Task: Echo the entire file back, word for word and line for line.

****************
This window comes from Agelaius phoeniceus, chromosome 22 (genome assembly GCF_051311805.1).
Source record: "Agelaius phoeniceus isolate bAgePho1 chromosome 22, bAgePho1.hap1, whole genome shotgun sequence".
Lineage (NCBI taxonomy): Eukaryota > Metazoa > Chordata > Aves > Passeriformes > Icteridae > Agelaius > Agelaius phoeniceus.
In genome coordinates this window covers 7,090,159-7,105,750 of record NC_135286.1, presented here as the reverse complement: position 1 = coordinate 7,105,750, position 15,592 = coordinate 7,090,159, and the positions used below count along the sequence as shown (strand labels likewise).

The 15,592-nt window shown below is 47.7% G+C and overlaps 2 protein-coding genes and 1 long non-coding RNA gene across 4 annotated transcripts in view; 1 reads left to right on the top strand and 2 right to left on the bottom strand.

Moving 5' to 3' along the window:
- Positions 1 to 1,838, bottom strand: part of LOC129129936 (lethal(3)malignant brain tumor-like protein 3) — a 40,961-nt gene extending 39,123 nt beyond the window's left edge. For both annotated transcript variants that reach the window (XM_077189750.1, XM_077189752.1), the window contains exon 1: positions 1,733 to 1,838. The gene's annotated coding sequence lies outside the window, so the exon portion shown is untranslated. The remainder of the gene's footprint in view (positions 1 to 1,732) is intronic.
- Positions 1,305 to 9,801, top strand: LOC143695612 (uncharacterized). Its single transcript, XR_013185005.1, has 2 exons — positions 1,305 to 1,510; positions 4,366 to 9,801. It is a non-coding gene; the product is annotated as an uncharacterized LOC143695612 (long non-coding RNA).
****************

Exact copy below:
This window comes from Agelaius phoeniceus, chromosome 22 (genome assembly GCF_051311805.1).
Source record: "Agelaius phoeniceus isolate bAgePho1 chromosome 22, bAgePho1.hap1, whole genome shotgun sequence".
Lineage (NCBI taxonomy): Eukaryota > Metazoa > Chordata > Aves > Passeriformes > Icteridae > Agelaius > Agelaius phoeniceus.
In genome coordinates this window covers 7,090,159-7,105,750 of record NC_135286.1, presented here as the reverse complement: position 1 = coordinate 7,105,750, position 15,592 = coordinate 7,090,159, and the positions used below count along the sequence as shown (strand labels likewise).

The 15,592-nt window shown below is 47.7% G+C and overlaps 2 protein-coding genes and 1 long non-coding RNA gene across 4 annotated transcripts in view; 1 reads left to right on the top strand and 2 right to left on the bottom strand.

Moving 5' to 3' along the window:
- Positions 1 to 1,838, bottom strand: part of LOC129129936 (lethal(3)malignant brain tumor-like protein 3) — a 40,961-nt gene extending 39,123 nt beyond the window's left edge. For both annotated transcript variants that reach the window (XM_077189750.1, XM_077189752.1), the window contains exon 1: positions 1,733 to 1,838. The gene's annotated coding sequence lies outside the window, so the exon portion shown is untranslated. The remainder of the gene's footprint in view (positions 1 to 1,732) is intronic.
- Positions 1,305 to 9,801, top strand: LOC143695612 (uncharacterized). Its single transcript, XR_013185005.1, has 2 exons — positions 1,305 to 1,510; positions 4,366 to 9,801. It is a non-coding gene; the product is annotated as an uncharacterized LOC143695612 (long non-coding RNA).